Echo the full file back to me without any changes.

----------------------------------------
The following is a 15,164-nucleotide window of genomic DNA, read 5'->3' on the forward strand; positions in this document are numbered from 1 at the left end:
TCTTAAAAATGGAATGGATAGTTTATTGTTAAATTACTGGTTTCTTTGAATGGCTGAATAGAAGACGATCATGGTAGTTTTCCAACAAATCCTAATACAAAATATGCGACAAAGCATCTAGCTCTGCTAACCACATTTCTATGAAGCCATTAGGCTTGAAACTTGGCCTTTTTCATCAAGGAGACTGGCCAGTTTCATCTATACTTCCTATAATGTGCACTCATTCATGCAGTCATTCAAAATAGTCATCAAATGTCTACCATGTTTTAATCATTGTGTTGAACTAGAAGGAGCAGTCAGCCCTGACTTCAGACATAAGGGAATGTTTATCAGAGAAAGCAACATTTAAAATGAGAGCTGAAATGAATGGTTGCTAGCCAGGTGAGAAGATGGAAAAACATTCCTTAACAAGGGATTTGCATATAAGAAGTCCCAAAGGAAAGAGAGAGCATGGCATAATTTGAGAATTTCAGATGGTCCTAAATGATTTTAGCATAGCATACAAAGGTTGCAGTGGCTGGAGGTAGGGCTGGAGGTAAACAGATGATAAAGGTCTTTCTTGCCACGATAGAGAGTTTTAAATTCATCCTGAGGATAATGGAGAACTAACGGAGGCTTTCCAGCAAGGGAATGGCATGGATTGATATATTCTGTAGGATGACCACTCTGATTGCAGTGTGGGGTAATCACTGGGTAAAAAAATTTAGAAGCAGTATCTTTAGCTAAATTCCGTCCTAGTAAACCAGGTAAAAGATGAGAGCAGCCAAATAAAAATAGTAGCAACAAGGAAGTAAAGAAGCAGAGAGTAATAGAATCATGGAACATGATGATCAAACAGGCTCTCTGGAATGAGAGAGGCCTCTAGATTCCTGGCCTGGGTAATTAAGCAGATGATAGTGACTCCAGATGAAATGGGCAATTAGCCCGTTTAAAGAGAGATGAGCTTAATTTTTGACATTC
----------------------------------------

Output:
The following is a 15,164-nucleotide window of genomic DNA, read 5'->3' on the forward strand; positions in this document are numbered from 1 at the left end:
TCTTAAAAATGGAATGGATAGTTTATTGTTAAATTACTGGTTTCTTTGAATGGCTGAATAGAAGACGATCATGGTAGTTTTCCAACAAATCCTAATACAAAATATGCGACAAAGCATCTAGCTCTGCTAACCACATTTCTATGAAGCCATTAGGCTTGAAACTTGGCCTTTTTCATCAAGGAGACTGGCCAGTTTCATCTATACTTCCTATAATGTGCACTCATTCATGCAGTCATTCAAAATAGTCATCAAATGTCTACCATGTTTTAATCATTGTGTTGAACTAGAAGGAGCAGTCAGCCCTGACTTCAGACATAAGGGAATGTTTATCAGAGAAAGCAACATTTAAAATGAGAGCTGAAATGAATGGTTGCTAGCCAGGTGAGAAGATGGAAAAACATTCCTTAACAAGGGATTTGCATATAAGAAGTCCCAAAGGAAAGAGAGAGCATGGCATAATTTGAGAATTTCAGATGGTCCTAAATGATTTTAGCATAGCATACAAAGGTTGCAGTGGCTGGAGGTAGGGCTGGAGGTAAACAGATGATAAAGGTCTTTCTTGCCACGATAGAGAGTTTTAAATTCATCCTGAGGATAATGGAGAACTAACGGAGGCTTTCCAGCAAGGGAATGGCATGGATTGATATATTCTGTAGGATGACCACTCTGATTGCAGTGTGGGGTAATCACTGGGTAAAAAAATTTAGAAGCAGTATCTTTAGCTAAATTCCGTCCTAGTAAACCAGGTAAAAGATGAGAGCAGCCAAATAAAAATAGTAGCAACAAGGAAGTAAAGAAGCAGAGAGTAATAGAATCATGGAACATGATGATCAAACAGGCTCTCTGGAATGAGAGAGGCCTCTAGATTCCTGGCCTGGGTAATTAAGCAGATGATAGTGACTCCAGATGAAATGGGCAATTAGCCCGTTTAAAGAGAGATGAGCTTAATTTTTGACATTC